By Terri Trespicio
Sometimes the weather inside is frightful -- the cold front blowing in from your in-laws, the frost creeping up between you and your sister. The chill that settled over your corner of the office when someone wasn't invited for drinks last Friday.
Brr. That cold feels even worse when juxtaposed to the mediated world we live in, from carefully curated Facebook posts to the department store ads and car commercials (aw... a Hyundai with a big red bow!) to the poppy renditions of "I'll Be Home For Christmas" piped into any establishment with speakers you find yourself in. The expectation is that we should be flanked with holly and twinkling lights, and chummier than we might ever normally be with people, just because it's December.
In fact, it's probably easier for you to get ticked off in the first place -- what with the expectations set uber-high on the holiday bar. And then, after you cut someone off on the highway en route to Target, you curdle with self-loathing, thinking, I can do better than this.
And you can! Follow these strategies for turning up the thermostat in your personal atmosphere, shifting your mood, and feeling better overall about where you are, right now.
First, it's worth acknowledging the kind of pressure you're under right now, especially given the shorter holiday season (which you're either happy about or furious about or both).
Stop rationalizing or reasoning why you shouldn't feel this way or that way. This time of year is hell on people's psyches and constitutions, and maybe you were the one cut off on the highway, have to cook a dinner for 25 people, and missed out on happy hour to boot and you're still mad about it. You have the right to be mad/upset/hurt/stressed. Until you can own it, you can't address it.
(Find out how blaming other people makes everything worse.)
Practice self compassion.
I went through a particularly tough personal time right around Thanksgiving. I was a weepy, fragile, distractible mess.
A woman I admire said to me that I needed to be much, much kinder to myself. I told her, straight up, that I didn't deserve it. I was being a big crybaby and, besides that, everyone else was driving me batty and I wanted to throttle them, too.
"Until you can practice real self compassion, Terri, you will not get any of the things you want. Personal or professional. This judgment, of yourself and others, has to stop."
Boom. She was right. She then forbade me from using any harsh, judgey language about myself or anyone else for three days. I was hurting yes, and resentful and mad, but I couldn't "fight" my way back by being tougher or meaner. I had to treat myself very much like a child, she said. And so I did. I did it for longer than three days.
I started by putting myself to bed (I was clearly in need of a nap), and then rather than playing whack-a-mole with every sad, unproductive moment I found myself in, slamming myself with self criticism, I said, Well, this is how it's going to be for a bit. It's okay. Let's watch Homeland.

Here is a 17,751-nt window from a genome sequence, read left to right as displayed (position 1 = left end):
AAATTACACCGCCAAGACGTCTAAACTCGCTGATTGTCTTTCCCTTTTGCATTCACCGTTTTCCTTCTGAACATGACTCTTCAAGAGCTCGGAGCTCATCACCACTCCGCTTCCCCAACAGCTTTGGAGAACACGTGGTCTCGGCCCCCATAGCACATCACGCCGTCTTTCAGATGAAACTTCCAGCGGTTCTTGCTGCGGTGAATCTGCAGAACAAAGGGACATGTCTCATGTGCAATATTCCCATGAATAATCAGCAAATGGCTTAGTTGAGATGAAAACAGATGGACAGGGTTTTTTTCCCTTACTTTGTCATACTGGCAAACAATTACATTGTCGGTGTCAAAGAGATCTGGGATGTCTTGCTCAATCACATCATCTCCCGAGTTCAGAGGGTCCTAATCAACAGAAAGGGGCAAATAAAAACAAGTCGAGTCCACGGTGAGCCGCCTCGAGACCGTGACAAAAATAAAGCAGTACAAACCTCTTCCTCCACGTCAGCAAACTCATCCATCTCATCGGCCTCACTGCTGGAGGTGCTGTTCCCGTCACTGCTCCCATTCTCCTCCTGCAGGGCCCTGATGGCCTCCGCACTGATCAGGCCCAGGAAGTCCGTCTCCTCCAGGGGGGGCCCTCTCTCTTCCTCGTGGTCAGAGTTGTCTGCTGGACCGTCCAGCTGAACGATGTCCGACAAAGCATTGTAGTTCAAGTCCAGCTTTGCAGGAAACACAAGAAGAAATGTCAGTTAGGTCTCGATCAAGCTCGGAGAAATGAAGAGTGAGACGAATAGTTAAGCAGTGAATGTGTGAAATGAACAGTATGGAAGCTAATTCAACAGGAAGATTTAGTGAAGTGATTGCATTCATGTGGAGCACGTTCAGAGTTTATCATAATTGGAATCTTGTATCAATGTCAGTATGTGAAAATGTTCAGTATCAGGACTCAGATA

Go easy on everyone else.
I also made it a point to cut down on any of the mean, knee-jerk thoughts I had about other people. What you find though, is once you're kinder to yourself, it's easier to extend this to other people, and vice versa.
While I was cradling my hurt self like a baby, which I very much needed, I decided to look at other people like children, too -- not because I thought they were unevolved and obstinate (though sometimes I do think that), but because I wanted to recognize their intentions as good, if misled sometimes.
By making it a point to be patient, to listen, to acknowledge good intentions and exhibit gratitude for them, it warmed up my relations considerably. Imagine that! Be kind to others and nine times out of 10, you get it back. Sometimes you need to do it to remind yourself of how that works.
(Read how to reduce stress by changing the words you use.)
Turns out, rushing around to compensate for the foreshortened holiday season and the ticking clock on 2013 does you no good whatsoever, and can also create more chaos than it solves.
In a recent piece in New York magazine ("Office Stress Is Contagious"), Allison P. Davis reports that the "frenzied pace of 'the rushers'" -- people who dart to and fro and don't have time to talk to anyone contribute to a negative vibe all around. Everyone else wonders if they should be rushing, and then wonder if they're worthy of interrupting your busy flow to ask a question, and that makes them feel worse. In short, the rush-rush approach to getting through the day does little more than whip up anxiety in everyone else.
So the next time you feel yourself storming across the room in a series of percussive heel strikes, or basically acting like a house on fire, slow down. Ease up. Rushing is not only not as effective as you think, but it isn't much of a power position, either. When I think of powerful, in-control people, they're not usually racing down the hall so fast they're spilling coffee, or rifling through papers in a panicked way. This looks and sounds like fear (no wonder it's contagious).
Try doing everything at an even easy pace, and observe how people respond and react to you, how much more calm you are in the face of chaos. You might even enjoy your day. Imagine that.
Terri Trespicio is a lifestyle expert, media personality, and coach. Visit her at Trespicio.com.
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